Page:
“Would a double deputy and single National Security Advisor be effective in managing a broadened portfolio?”

“Is homeland security a separate endeavor from national security?”

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4 Comments »

Pingback by SuperJogos - Todos os jogos da internet » A Future for the White House Homeland Security Council?

November 21, 2007 @ 10:25 am

[...] Interesting post today!.Here’s a quick excerpt In a CQ story today, Matthew Johnson invokes the perennial question of whether we need a Homeland Security Council in addition to a National Security Council at the White House. The non-government experts interviewed both suggest the HSC’s days are numbered, while Congressman Peter King defends the need for a separate HSC. P.J. Crowley at the Center for American Progress gets the award for most cutting response: “… it doesn’t make sense to have an Iraq policy where you are creating terrorists [...]

Pingback by quickerda » Blog Archive » The End of the HSC at the White House?

November 22, 2007 @ 2:13 am

[...] full story here [...]

Comment by William R. Cumming

December 12, 2007 @ 12:58 pm

Decision to eliminate HSC and Advisor to the President position made at White House and to be announced in State of Union address. National Security types want to get Homeland Security back under their firm control including access to contract dollars by DHS. My recommendation is that Homeland Security focus on both WMD detection, defense, and proliferation issues since the National Security state and the Nuclear Priesthood continues to pretend nuclear strategic warfare is possible. For a excellent critique of that priesthood James Carroll’s recent book on that subject gives the subject new evidence to masticate on. The various studies of Robert Oppenheimer and his life that continue to proliferate indicate that the next President will have to address issues not even well studied since the Truman-Eisenhower era. Each day or week goes by reveals that the basic proliferation flaw is that dessimination of nuclear power plant knowledge and skills continues to allow and promote proliferation. Just as the decision was made to keep civilian control of nuclear weapons in the past, a high level commission should be empaneled to review the military’s 6 decade doctrine of employment and safeguarding of nuclear weapons with recommendations on reform. Documented cleanup costs alone indicate that the atomic wasteland has already emerged. Deprivation of basic knowledge of the costs and constructs of the nuclear priesthood is the norm for both Congress and the citizens, much less the secrecy of the nuclear priesthood in dictatorships. If the President of Pakistan falls to extremists the country better be prepared for boots on the ground in an effort that will make Iraq and Afghanistane a joke for kinders.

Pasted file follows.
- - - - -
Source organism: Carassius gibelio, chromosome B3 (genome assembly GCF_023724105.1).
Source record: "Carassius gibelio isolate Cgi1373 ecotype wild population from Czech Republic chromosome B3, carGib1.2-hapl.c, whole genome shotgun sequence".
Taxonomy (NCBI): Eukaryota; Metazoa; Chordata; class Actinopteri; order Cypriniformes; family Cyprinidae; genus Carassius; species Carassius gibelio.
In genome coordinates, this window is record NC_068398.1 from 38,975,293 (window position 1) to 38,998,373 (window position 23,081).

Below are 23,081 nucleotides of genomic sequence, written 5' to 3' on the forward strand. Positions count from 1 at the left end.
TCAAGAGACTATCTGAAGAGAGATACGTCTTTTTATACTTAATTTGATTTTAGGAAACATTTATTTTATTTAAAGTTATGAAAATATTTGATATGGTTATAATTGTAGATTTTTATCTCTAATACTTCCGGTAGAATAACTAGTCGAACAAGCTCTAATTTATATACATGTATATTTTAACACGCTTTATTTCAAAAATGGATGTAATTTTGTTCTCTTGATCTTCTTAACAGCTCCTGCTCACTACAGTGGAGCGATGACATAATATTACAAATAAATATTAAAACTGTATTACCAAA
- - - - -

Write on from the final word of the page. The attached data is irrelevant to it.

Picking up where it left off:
Pingback by Homeland Security Watch » White House HSC Under Scrutiny. Again.

March 27, 2008 @ 12:02 am

[...] of this emerges within the context of an ongoing debate in Washington about what the future of the HSC should be. With a new administration coming in and [...]